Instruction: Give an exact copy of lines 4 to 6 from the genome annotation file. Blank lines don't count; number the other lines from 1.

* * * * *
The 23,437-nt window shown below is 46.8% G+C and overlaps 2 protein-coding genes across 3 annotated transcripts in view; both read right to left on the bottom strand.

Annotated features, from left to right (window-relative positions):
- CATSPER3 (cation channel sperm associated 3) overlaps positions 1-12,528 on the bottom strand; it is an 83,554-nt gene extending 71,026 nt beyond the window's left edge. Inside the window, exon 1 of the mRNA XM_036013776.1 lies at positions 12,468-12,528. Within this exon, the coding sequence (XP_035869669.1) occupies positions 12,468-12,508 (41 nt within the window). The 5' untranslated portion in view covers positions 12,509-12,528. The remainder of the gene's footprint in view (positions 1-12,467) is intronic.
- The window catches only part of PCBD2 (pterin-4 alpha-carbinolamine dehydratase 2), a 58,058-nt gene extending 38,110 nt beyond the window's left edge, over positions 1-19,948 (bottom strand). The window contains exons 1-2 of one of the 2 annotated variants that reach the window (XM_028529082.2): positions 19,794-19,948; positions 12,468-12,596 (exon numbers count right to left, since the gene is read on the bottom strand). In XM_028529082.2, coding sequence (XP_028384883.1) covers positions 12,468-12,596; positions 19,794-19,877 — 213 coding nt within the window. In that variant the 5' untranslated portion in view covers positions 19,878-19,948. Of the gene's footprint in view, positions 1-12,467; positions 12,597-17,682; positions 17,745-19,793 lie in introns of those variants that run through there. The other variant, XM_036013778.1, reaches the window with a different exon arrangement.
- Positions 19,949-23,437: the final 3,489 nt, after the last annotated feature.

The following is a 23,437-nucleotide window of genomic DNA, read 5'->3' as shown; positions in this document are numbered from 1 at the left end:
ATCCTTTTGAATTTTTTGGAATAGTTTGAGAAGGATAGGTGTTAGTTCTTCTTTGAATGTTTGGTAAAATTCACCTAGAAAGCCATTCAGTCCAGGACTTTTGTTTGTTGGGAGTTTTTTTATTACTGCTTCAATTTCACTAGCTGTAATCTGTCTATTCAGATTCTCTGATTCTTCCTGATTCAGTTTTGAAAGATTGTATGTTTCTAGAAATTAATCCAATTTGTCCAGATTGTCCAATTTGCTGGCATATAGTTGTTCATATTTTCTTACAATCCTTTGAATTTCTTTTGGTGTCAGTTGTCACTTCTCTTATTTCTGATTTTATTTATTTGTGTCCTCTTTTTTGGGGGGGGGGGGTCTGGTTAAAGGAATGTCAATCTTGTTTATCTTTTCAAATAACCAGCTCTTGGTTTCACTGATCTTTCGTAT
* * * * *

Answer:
- The window catches only part of PCBD2 (pterin-4 alpha-carbinolamine dehydratase 2), a 58,058-nt gene extending 38,110 nt beyond the window's left edge, over positions 1-19,948 (bottom strand). The window contains exons 1-2 of one of the 2 annotated variants that reach the window (XM_028529082.2): positions 19,794-19,948; positions 12,468-12,596 (exon numbers count right to left, since the gene is read on the bottom strand). In XM_028529082.2, coding sequence (XP_028384883.1) covers positions 12,468-12,596; positions 19,794-19,877 — 213 coding nt within the window. In that variant the 5' untranslated portion in view covers positions 19,878-19,948. Of the gene's footprint in view, positions 1-12,467; positions 12,597-17,682; positions 17,745-19,793 lie in introns of those variants that run through there. The other variant, XM_036013778.1, reaches the window with a different exon arrangement.
- Positions 19,949-23,437: the final 3,489 nt, after the last annotated feature.

The following is a 23,437-nucleotide window of genomic DNA, read 5'->3' as shown; positions in this document are numbered from 1 at the left end: